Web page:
Board to Buy, Raze 8 Homes to Expand School Playground

Times Staff Writer

The Los Angeles Board of Education voted Monday to buy and raze eight North Hollywood homes to expand the playground of a crowded school, rejecting an alternative plan that would have spared the houses.

Board members decided to acquire the homes on Gentry Avenue near Victory Boulevard Elementary School despite protests from the homeowners, who vowed to go to court to keep their homes. The project will cost $1.56 million.

Only board member Roberta Weintraub, who represents the area, opposed the proposal.

"I feel my home is being stolen from me," Gentry Avenue resident Selma Green said.

Will Add 2 Acres to Play Area

Built to accommodate 903 students, the school has an enrollment of 1,122 and operates on a year-round schedule. Bungalows serving as classrooms have been placed on the playground, leaving the children less than an acre on which to play. Tearing down the eight homes will add slightly more than two acres to the play area, school officials said.

Weintraub submitted the alternative plan, to demolish a one-story building on the school grounds and replace it with a two-story classroom building. The $2.1-million proposal would have allowed removal of several temporary bungalows, giving the school about an acre more of playground.

"I hate to see us get off on this kind of footing now," Weintraub said of the plan to take the homes. She said the board faces similar decisions at other severely crowded schools.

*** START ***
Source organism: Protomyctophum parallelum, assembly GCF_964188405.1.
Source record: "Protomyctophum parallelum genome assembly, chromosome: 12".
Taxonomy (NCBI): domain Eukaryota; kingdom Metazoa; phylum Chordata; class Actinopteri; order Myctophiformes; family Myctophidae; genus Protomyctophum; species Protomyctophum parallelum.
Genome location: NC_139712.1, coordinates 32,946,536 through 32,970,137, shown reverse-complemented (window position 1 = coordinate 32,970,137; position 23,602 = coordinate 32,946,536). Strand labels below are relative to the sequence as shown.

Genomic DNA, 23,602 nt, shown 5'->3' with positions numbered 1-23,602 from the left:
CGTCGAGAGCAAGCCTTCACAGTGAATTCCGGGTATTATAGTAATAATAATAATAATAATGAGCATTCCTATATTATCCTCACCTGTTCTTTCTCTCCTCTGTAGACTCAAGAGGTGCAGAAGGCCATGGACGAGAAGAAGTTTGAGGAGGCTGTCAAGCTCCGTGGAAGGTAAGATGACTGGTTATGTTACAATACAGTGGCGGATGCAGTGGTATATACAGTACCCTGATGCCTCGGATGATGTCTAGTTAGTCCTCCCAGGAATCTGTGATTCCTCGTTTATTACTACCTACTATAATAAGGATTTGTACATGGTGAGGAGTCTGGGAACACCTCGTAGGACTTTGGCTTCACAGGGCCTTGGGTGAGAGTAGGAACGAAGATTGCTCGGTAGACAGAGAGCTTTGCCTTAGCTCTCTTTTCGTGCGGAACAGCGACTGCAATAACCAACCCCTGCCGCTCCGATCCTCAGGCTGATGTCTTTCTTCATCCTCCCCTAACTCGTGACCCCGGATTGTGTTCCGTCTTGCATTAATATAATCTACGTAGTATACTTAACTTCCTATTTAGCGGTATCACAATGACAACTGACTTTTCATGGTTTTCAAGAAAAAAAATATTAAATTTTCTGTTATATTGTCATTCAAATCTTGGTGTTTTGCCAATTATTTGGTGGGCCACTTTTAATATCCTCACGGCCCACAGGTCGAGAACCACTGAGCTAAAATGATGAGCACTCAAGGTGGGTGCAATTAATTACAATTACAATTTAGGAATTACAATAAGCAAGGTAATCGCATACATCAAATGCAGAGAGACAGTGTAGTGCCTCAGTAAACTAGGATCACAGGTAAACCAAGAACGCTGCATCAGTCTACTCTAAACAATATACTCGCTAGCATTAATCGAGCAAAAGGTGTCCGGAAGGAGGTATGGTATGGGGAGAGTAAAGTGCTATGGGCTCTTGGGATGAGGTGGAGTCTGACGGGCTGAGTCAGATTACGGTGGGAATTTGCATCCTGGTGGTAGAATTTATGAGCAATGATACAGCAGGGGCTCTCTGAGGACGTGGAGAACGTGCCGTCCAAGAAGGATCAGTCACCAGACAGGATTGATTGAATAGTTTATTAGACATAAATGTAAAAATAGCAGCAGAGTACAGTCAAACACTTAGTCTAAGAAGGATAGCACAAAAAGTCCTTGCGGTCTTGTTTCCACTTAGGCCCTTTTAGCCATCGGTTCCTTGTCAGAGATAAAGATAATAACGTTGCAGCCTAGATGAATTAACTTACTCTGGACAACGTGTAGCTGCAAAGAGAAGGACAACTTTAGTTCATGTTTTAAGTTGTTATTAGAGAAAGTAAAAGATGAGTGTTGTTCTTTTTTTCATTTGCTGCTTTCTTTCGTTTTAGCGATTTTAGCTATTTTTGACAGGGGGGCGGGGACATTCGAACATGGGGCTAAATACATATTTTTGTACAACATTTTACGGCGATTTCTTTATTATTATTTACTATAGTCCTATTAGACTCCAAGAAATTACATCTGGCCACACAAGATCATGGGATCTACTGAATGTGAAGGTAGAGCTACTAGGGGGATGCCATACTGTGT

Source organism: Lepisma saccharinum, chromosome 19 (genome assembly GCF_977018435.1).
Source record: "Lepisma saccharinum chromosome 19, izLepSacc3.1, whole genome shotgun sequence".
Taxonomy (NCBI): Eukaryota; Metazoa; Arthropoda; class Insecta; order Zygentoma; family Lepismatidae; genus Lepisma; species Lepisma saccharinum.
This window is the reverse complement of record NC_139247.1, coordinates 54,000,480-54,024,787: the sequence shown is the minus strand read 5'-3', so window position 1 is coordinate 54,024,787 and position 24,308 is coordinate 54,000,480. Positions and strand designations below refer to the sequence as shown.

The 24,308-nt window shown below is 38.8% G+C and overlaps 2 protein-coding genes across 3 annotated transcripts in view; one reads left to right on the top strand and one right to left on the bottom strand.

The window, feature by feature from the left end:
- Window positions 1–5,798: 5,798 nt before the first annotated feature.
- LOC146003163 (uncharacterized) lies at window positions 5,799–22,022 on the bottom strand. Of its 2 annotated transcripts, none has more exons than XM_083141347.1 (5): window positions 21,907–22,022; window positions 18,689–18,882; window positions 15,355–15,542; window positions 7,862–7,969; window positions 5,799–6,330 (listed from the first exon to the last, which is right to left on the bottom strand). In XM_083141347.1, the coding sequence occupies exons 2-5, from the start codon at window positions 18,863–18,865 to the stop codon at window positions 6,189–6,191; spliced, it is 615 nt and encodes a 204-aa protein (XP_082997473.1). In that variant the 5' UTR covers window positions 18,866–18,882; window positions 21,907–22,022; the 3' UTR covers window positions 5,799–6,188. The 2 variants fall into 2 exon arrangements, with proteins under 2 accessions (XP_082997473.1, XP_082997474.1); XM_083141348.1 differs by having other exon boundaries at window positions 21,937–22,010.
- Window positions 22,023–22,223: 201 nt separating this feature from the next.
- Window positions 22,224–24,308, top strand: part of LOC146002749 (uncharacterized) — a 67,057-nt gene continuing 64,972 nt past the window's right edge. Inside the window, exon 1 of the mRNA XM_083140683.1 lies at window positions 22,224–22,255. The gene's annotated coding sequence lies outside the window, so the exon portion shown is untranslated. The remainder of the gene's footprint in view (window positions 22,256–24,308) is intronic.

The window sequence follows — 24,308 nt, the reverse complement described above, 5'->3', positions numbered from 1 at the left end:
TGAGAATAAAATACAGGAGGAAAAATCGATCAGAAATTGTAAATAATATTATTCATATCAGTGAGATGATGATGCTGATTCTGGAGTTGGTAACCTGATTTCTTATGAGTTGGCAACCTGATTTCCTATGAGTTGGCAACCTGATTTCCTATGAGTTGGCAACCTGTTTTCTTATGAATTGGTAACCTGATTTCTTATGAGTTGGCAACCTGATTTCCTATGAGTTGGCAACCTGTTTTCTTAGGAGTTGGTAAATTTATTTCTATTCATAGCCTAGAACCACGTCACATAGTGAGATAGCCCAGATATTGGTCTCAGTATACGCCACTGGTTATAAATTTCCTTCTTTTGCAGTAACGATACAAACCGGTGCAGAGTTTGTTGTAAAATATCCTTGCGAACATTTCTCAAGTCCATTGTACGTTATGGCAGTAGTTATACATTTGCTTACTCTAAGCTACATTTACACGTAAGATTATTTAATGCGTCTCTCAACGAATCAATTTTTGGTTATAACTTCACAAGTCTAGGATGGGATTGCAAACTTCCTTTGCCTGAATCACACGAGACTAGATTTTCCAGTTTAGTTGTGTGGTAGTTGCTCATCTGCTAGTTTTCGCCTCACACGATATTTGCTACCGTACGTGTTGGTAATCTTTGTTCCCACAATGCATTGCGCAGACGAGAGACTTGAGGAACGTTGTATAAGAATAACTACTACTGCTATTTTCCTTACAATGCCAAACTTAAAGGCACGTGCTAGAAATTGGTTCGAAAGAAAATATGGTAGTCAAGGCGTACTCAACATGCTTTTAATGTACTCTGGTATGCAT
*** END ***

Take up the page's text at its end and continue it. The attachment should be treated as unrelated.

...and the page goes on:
'Need More Immediate Solution'

Weintraub warned her colleagues that the board faces lawsuits that will tie up acquisition of the homes for several years.

"We need a more immediate solution," she said.

But board member Larry Gonzalez argued that "spending $2.1 million for less space is not solving the problem."

Board member John Greenwood said he has visited the school, where recess is taken in shifts so that one-third of the students are on the playground in continuous relays from 9 a.m. to 1 p.m. The children on the crowded playground make so much noise that students in class have trouble hearing their teachers, he said.

"It's a disaster," Greenwood said.

Board member Tom Bartman said that, in taking the homes, the board will be exercising its power of eminent domain "for the purest and most honorable" of reasons--the education, health and welfare of children.

"I don't think a two-story building solves the playground problem," he said.

The school board was scheduled to vote on the acquisition plan last spring. But the vote was delayed by Gentry Avenue residents, who asked the board to consider changing school boundaries, so some Victory students could attend other schools, or building a school on city-owned land at nearby Valley Plaza Park.

The school board's building committee, of which Weintraub is a member, in May turned down the residents' alternatives.

Resident for 12 Years

Green, a widow who has lived on Gentry Avenue for 12 years, complained, along with other residents, that their homes were chosen to be razed without their knowledge.

"It's sneaky, that's what it is," she said.

Tom Paterson, president of the North Hollywood Residents Assn., said the schoolchildren "are not packed together" on the playground. "The real issue at Victory is overcrowded classrooms."

He asked the board to "abandon this awful project and get down to the business of reducing classroom overcrowding" through implementation of the alternatives suggested by residents.

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